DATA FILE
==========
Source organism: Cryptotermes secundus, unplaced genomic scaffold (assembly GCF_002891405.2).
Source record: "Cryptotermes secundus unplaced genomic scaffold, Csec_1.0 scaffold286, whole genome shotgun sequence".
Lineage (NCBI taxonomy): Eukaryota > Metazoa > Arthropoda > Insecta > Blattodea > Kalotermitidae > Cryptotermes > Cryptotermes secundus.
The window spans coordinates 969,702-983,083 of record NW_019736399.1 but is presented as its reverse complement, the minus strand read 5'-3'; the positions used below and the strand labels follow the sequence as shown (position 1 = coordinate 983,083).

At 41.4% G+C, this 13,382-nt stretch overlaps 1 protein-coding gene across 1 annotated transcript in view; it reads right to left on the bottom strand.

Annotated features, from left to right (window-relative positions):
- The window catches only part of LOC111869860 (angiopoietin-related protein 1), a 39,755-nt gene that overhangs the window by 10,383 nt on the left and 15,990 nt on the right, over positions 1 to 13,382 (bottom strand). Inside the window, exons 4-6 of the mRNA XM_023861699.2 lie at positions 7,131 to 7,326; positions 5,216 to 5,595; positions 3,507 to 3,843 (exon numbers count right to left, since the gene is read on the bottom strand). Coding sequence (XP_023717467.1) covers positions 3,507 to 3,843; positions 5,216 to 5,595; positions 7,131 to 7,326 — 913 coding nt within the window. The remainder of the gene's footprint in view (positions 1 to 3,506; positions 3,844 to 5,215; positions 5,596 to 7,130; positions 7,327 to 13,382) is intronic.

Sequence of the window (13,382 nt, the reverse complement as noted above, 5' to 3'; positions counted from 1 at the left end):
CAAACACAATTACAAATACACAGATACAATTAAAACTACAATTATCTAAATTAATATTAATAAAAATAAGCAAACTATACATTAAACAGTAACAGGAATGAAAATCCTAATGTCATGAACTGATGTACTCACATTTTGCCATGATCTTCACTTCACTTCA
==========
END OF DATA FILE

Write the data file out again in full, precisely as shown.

Source organism: Cryptotermes secundus, unplaced genomic scaffold (assembly GCF_002891405.2).
Source record: "Cryptotermes secundus unplaced genomic scaffold, Csec_1.0 scaffold286, whole genome shotgun sequence".
Lineage (NCBI taxonomy): Eukaryota > Metazoa > Arthropoda > Insecta > Blattodea > Kalotermitidae > Cryptotermes > Cryptotermes secundus.
The window spans coordinates 969,702-983,083 of record NW_019736399.1 but is presented as its reverse complement, the minus strand read 5'-3'; the positions used below and the strand labels follow the sequence as shown (position 1 = coordinate 983,083).

At 41.4% G+C, this 13,382-nt stretch overlaps 1 protein-coding gene across 1 annotated transcript in view; it reads right to left on the bottom strand.

Annotated features, from left to right (window-relative positions):
- The window catches only part of LOC111869860 (angiopoietin-related protein 1), a 39,755-nt gene that overhangs the window by 10,383 nt on the left and 15,990 nt on the right, over positions 1 to 13,382 (bottom strand). Inside the window, exons 4-6 of the mRNA XM_023861699.2 lie at positions 7,131 to 7,326; positions 5,216 to 5,595; positions 3,507 to 3,843 (exon numbers count right to left, since the gene is read on the bottom strand). Coding sequence (XP_023717467.1) covers positions 3,507 to 3,843; positions 5,216 to 5,595; positions 7,131 to 7,326 — 913 coding nt within the window. The remainder of the gene's footprint in view (positions 1 to 3,506; positions 3,844 to 5,215; positions 5,596 to 7,130; positions 7,327 to 13,382) is intronic.

Sequence of the window (13,382 nt, the reverse complement as noted above, 5' to 3'; positions counted from 1 at the left end):
CAAACACAATTACAAATACACAGATACAATTAAAACTACAATTATCTAAATTAATATTAATAAAAATAAGCAAACTATACATTAAACAGTAACAGGAATGAAAATCCTAATGTCATGAACTGATGTACTCACATTTTGCCATGATCTTCACTTCACTTCA